Both verbs (“be not conformed” and “be transformed”) are in the passive voice. Although they are given as a command, they are both passive in nature. This tends to go against most people’s thinking. We tend to imagine ourselves as independent thinkers. We feel as though we are making our own decisions and thinking our own thoughts. But this is merely an illusion. We are ALWAYS influenced. The only question is under whose influence you are.
As you feed yourself at the world’s table, you will gradually come to adopt the world’s attitudes and values. This does not happen all at once. But it does happen.
As you are yielded to the leading of the Spirit and obedient to God’s commands and trusting in His Lordship and in His salvation, then you will gradually begin to be transformed. You cannot transform yourself. It is God who does the transforming.
Now this brings us to a question. If it is God who does the transforming, then why does Paul tell you to be transformed? It is because you are involved in the process. Your involvement is to yield to the Lord in faith. As you do, you will find that He is the fulfillment of His own command.
3. The Goal of Transformation.
The phrase translated “be transformed” is the present passive imperative of metamorphoo. It is a compound word, made from the joining of two Greek words.
A morphe is a “form.”
It describes a complete change of form. It is from this word that we have our own English term, “Metamorphosis.” This same word is used in the Gospels. One day Jesus took several of His disciples with Him up into a mountain and while they were up there, a change came over Him. His very being was changed. He began to glow with an inner radiance. Both Matthew and Mark use this term to describe what happened — He was “transfigured.”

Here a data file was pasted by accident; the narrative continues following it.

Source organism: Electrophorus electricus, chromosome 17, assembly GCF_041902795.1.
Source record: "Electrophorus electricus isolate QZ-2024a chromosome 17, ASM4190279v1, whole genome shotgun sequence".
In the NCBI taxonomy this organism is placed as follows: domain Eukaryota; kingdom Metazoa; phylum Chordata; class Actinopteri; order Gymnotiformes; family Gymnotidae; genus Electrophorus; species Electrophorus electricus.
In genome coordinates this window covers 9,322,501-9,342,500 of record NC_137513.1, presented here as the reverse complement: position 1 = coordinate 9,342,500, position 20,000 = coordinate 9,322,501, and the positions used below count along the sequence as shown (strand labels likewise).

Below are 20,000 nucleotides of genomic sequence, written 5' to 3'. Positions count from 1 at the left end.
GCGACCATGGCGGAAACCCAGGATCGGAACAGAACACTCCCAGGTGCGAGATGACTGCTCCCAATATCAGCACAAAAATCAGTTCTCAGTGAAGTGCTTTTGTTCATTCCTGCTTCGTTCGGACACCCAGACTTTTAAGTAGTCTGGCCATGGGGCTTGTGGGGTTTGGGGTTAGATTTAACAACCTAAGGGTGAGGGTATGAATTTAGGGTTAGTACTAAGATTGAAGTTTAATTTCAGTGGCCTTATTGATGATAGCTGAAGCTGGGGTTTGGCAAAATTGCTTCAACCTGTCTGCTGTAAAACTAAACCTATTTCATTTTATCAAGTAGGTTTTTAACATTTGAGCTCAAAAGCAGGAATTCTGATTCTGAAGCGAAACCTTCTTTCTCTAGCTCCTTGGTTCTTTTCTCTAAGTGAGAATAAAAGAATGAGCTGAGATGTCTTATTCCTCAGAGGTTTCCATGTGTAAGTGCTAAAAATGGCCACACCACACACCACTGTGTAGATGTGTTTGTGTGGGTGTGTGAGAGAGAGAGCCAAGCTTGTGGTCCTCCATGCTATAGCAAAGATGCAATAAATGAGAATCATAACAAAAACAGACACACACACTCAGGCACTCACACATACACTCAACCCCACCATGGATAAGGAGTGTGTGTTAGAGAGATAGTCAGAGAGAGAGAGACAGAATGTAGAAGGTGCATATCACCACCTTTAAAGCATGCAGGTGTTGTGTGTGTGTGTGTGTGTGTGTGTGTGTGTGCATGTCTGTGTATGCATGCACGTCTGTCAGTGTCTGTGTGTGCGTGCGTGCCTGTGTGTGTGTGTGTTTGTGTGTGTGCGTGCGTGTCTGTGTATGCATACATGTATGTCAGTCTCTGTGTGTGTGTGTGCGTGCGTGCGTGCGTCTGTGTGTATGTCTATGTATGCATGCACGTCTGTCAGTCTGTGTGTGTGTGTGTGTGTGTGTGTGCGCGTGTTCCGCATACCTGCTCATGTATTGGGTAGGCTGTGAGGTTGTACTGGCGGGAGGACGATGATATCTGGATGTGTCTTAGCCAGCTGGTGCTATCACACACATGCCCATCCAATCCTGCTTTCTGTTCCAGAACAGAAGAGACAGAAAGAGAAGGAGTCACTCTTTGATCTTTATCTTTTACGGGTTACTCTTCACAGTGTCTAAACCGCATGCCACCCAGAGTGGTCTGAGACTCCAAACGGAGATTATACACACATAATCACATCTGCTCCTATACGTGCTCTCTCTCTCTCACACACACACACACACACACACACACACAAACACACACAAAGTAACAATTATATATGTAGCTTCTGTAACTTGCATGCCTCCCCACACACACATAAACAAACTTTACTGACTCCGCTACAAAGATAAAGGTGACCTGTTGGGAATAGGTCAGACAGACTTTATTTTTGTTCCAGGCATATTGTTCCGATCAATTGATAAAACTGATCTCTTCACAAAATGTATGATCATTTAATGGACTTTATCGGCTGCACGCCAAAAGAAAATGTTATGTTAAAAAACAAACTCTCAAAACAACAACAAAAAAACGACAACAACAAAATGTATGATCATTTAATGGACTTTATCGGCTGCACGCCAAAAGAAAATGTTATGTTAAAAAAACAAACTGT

That is what happens to us. We are called to a transfiguration. But in our case, there is a difference. We are not called merely to witness the transfiguration of Jesus. We are called to BE transfigured ourselves.
4. The Nature of Transformation.
This transformation is accomplished by the renewing of your mind. It is from the inside out. It begins with how I THINK and it works its way out from there into what I DO and how I ACT.
This is why legalism doesn’t work. Legalism says, “Make lots and lots of rules and that will make you better and better.” But God always works from the inside out. That is why Paul has spent the last eleven chapters teaching you what you are to THINK about God.
5. The Result of Transformation.
The result of this transformation is that you “may prove what the will of God is.” We tend to think of the “will of God” as some secret formula that God has for my life. Does He wish me to become a deacon or a missionary or an usher in the church? Does he wish me to work in this profession or to move to another career? Is that the person who I am supposed to marry or is there another that God has planned?
But that is not what Paul is speaking of here. Paul is saying that when you are transformed by God you become a living example of how to live according to the way God calls a man or a woman to live.
Notice that the emphasis here is not so much on “discovering” or “knowing” God’s will as it is in DOING God’s will or demonstrating His will. Paul tells us that we will “prove” what the “will of God” is rather than “learn” what it is.
The word translated “approve” is the Greek infinitive of a word Paul has already used twice in the book of Romans.
He used it to speak of the Gentile pagans who did not SEE FIT to acknowledge God any longer (Romans 1:28).
He used it of the Jewish unbelievers who APPROVE the things that are essential, being instructed out of the Law (Romans 2:18).
Here is the principle. What you DO always demonstrates what you ARE. The pagan demonstrates his paganism. The legalist demonstrates his legalism. And the Christian demonstrates Christ.
Have you trusted in Jesus Christ for salvation? Have you experienced the mercies of God? Have you offered your life to Him, as a sacrifice, for His glory and praise? You are called to do so today.